But the company still can’t keep its entry-level MacBook Pro with the same chip for years to come. That means there is only one option left: the M2 processor. This is the next generation version of the M1.

Few details are known at the moment, although journalist Mark Gurman has shared some of his own expectations. He believes the M2 will keep the same number of processor cores as the M1 (eight), but split them more towards performance.

The M1 currently has four high-efficiency and four high-performance cores, but the M2 could upset that balance, perhaps with two of the former and six of the latter. That way you increase performance without investing too much.

Gurman also expects the number of GPU cores to increase, with 10 GPU cores in the M2 instead of the seven or eight (depending on model) in the M1. That should mean better performance when rendering videos and playing games.

Taken together, these aren’t huge changes, and the M2’s estimated performance tests back that up. But the aforementioned improvements should give the entry-level MacBook Pro a bit more oomph in the years to come.

For the rest, do not lose sight of the mention of Ultra Wideband technology or Apple’s U1 chip. in January, 9to5Mac noted references to this feature in the macOS Monterey 12.3 beta, suggesting it could be coming to the Mac in the near future.

This ultra-wideband technology on the U1 chip improves a device’s spatial awareness and allows its host device to better communicate with other U1 products. This translates into faster AirDrop speeds, for example.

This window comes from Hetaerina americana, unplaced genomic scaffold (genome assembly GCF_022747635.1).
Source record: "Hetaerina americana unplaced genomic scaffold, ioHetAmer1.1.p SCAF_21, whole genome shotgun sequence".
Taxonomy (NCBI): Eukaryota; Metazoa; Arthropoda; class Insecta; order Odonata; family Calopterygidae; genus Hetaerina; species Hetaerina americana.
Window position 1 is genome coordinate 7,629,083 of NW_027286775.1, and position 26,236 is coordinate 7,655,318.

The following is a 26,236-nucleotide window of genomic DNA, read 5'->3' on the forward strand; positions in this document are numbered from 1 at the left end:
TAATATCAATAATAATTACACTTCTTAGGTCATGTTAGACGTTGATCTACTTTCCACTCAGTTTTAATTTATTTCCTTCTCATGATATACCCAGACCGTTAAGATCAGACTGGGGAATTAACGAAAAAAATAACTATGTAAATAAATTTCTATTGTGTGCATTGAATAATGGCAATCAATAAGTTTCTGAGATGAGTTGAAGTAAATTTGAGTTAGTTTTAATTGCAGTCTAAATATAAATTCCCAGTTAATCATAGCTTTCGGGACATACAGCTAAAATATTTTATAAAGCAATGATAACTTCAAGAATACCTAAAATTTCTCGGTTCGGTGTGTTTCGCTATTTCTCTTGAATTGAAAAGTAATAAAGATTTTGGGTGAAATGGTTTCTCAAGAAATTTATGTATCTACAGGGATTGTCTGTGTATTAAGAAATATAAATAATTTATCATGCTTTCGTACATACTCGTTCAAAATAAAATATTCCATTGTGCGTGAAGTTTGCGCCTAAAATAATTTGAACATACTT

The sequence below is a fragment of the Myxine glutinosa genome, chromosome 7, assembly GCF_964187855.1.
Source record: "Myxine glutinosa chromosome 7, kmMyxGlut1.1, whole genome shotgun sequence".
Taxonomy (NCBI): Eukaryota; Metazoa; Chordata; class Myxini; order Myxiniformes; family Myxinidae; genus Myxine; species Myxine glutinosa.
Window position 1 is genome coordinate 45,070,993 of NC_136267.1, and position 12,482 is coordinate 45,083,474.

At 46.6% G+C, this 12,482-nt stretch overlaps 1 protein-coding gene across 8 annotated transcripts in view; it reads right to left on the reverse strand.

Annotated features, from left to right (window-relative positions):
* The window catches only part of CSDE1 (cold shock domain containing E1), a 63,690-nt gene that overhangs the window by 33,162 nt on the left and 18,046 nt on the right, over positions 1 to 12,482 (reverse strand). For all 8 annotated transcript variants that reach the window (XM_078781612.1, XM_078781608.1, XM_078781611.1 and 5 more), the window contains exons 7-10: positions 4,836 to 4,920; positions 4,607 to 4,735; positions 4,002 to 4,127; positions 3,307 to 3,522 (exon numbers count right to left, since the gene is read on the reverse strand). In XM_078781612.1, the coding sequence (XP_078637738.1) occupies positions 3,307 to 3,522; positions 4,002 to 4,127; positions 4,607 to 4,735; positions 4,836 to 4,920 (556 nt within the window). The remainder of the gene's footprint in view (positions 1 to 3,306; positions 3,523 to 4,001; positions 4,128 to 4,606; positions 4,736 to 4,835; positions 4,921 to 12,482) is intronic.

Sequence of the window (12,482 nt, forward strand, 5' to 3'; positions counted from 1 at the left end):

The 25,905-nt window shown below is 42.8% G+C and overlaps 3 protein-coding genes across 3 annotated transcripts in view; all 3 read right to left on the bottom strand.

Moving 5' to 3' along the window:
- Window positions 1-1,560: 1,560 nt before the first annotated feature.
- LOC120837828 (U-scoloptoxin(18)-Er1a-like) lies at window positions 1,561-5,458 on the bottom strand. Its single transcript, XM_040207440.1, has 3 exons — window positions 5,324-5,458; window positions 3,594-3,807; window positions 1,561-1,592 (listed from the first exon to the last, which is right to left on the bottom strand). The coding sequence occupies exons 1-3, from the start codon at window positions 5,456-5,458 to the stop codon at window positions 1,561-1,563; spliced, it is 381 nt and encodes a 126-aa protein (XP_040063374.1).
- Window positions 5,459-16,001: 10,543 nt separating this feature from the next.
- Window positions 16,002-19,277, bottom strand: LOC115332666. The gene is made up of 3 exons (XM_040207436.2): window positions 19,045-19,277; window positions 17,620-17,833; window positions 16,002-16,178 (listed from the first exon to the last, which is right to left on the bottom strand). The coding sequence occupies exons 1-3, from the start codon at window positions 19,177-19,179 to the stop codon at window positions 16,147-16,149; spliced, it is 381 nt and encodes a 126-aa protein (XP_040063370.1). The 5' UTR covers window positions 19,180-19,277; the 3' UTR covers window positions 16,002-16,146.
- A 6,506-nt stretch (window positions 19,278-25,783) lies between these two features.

Although no iPad model has yet arrived, it is rumored that there will be a new iPad Air at Apple’s March event. Could the U1 appear on both the iPad Air and the MacBook Pro? We’ll have to wait and see.

Ports, display and other features

The MacBook Pro seen from the side.

After several years of absence, the 14-inch and 16-inch MacBook Pros have arrived with a few welcome additions: MagSafe, HDMI, and an SD card reader. Could the MacBook Pro 13 follow suit?

We hope so, but we don’t have high hopes. As we’ve pointed out in the design section, it makes sense for Apple to stick with the existing chassis for this device, which sadly only features USB-C slots. However, we would love to be surprised.

What about the screen? We have to remember that the MacBook Pro 13 is positioned as an entry-level device, so it will likely miss out on some of the more exciting features its higher-end siblings possess.

The MacRumors source, for example, is of the opinion that it will go without the notch, and without it, we can’t expect slimmer bezels either. Mark Gurman, meanwhile, says it will lack the ProMotion and Mini-LED display found on the MacBook Pro 14 and MacBook Pro 16. That’s a shame, but not unexpected.

Speaking of displays, the addition of the M2 chip could mean the MacBook Pro 13 has better support for external monitors. The M1 chip only supports one external display at a time, while the M1 Pro and M1 Max support two and three additional displays, respectively.

We expect the M2 to at least catch up with the M1 Pro in this regard, as the current situation is not enough for any device that is advertised as professional-grade.